These days, hospital CIOs are under a great deal of stress. There's pressure from the Joint Commission to improve patient safety and reduce adverse events. It's a pressure compounded by the fact that Medicare no longer reimburses for costs related to preventable errors.
And it's not just CMS. Recently, payers have also started to refuse coverage for “never events” such as surgery on the wrong body part, hospital-acquired infections, and even patient falls and trauma.
On top of that, there are the constant demands to keep costs down and staff members happy. It's a lot to juggle, and while no solution will solve everything, leading-edge organizations are making headway by implementing wireless systems that track vital signs and patient movement, providing what Fran Turisco calls “a technological safety net for busy caregivers.”
Unlike the monitoring devices of the past, the newer systems are highly automated and integrate with the HIS to alert nurses and other staff in real-time when a patient tries to get out of bed or experiences trauma, says Turisco, research principal in the Waltham, Mass.-based Emerging Practices Healthcare Group of CSC (Falls Church, Va.). “If you can prevent a cardiac arrest by noticing that the vital signs are starting to go in the wrong direction, there's a huge amount you can do to help the patient's outcome and the cost of care,” she says. “It's like another set of eyes and ears.”
Elizabeth Rockowitz, a Miami-based regional manager at Beacon Partners (Weymouth, Mass.), says the big appeal of wireless monitoring systems is the ability for clinicians to cover more beds while obtaining a broader scope of the patient's condition. “With this technology, you're actually managing the patient more effectively because you're getting a better snapshot,” which can result in shorter patient stays. “So it's going to save money, not only from a managed-care side, but also the hospital side and the patient side,” she says.
Connecting the dotsAt Ball Memorial Hospital, a 395-bed facility based in Muncie, Ind., the opening of a state-of-the-art, 108-bed critical-care tower in March presented a golden opportunity to deploy wireless patient monitoring. According to Dlynn Melo, director of clinical informatics, the organization took advantage of the ubiquitous coverage by installing wireless bedside monitors from U.K.-based GE Healthcare.
The monitors are linked with the Ascom (Research Triangle Park, N.C.) communication system through an interface engine from Emergin (Boca Raton, Fla.) to keep nurses updated on a patient's condition. Each patient bed is assigned to a specific nurse. The patient's data, as well as the nurse's name and phone number, is housed in the monitoring system through interfaces with both GE and Ball Memorial's McKesson (Alpharetta, Ga.) EMR. All of this, says Melo, is configured so that within seconds of a life-critical alarm, the nurse receives an alert.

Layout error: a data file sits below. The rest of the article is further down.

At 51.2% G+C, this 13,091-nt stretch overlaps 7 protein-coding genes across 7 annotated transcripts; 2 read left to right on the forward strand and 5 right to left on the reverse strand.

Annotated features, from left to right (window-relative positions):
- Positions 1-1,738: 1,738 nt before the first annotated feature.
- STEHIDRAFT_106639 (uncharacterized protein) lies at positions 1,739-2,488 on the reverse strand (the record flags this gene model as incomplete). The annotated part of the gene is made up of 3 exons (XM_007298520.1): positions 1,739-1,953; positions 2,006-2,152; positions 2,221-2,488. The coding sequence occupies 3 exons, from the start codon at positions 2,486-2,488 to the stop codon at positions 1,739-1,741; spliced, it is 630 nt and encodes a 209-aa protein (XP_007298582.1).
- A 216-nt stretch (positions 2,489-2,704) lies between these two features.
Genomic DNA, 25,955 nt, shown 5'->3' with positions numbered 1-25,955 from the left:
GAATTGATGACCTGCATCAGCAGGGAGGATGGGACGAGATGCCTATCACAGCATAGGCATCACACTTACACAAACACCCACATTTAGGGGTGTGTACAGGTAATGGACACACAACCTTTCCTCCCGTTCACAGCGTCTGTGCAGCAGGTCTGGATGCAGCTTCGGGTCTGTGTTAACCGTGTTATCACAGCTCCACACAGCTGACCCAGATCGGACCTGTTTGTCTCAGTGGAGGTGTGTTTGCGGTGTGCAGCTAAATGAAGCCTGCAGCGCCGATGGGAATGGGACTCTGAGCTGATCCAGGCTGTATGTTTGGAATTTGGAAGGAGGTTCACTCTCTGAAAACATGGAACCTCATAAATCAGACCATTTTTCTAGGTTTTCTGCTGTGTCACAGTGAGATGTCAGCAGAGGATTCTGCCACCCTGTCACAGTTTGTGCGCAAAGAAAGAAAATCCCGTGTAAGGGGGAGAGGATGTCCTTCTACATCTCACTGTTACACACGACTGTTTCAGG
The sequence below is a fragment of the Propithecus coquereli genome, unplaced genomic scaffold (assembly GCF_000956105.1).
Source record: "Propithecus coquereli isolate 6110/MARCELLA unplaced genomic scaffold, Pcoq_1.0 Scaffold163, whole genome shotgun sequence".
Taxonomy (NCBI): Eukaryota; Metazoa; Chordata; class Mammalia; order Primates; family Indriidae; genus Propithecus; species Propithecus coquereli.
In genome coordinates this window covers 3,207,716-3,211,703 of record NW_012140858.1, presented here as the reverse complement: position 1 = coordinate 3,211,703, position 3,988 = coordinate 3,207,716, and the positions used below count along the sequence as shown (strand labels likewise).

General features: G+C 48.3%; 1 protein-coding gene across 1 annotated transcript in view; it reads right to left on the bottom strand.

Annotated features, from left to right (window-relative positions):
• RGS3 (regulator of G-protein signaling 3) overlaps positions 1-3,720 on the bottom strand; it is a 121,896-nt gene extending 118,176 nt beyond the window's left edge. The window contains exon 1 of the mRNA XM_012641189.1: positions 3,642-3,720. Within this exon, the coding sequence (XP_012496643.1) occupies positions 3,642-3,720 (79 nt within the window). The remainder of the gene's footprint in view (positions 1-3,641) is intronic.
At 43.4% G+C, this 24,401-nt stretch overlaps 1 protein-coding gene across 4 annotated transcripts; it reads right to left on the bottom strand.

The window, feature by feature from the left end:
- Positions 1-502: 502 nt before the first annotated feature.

Vice President and CNO Doreen Johnson - who worked on the project along with Melo - says, “Our goals were to have the highest quality of care in the safest possible environment and to support our staff by giving them the tools and equipment to do their jobs and not waste their time with inefficiency.”
And that meant building escalation rules into the system so that if the nurse assigned to a particular patient fails to reply to a call within a short window of time, an alert is sent to another staff member, and then another, until the call is answered. “It's a very complex set of rules that nursing had to sign off on and agree on,” says Melo. “But it's something we needed in place.”
Ball Memorial also deployed sensor technology that detects movement by patients who are at a high risk of falling, triggering an alarm to nurses through the Rauland (Mount Prospect, Ill.) nurse call system if they attempt to exit the bed. This interface is also set up through the Emergin engine, says Melo, noting that bed-exit alarms are another key facet of the organization's goal to improve safety as well as patient satisfaction. “We're hoping our scores will continue to rise,” she says, referring to the surveys that are conducted to measure the patient experience.
While CIO Bob McKelvey didn't participate in the planning of the wireless monitoring project (the go-live coincided with his arrival at Ball Memorial in the spring), he says he fully supports the initiative. “The special thing about it already being in place is that it aligns with everything that I agree with, in terms of the direction health IT should be going,” he says. “The patient experience is the ultimate goal of anybody working in healthcare, and to see IT integrated so well within a hospital setting like Ball Memorial is a great thing.”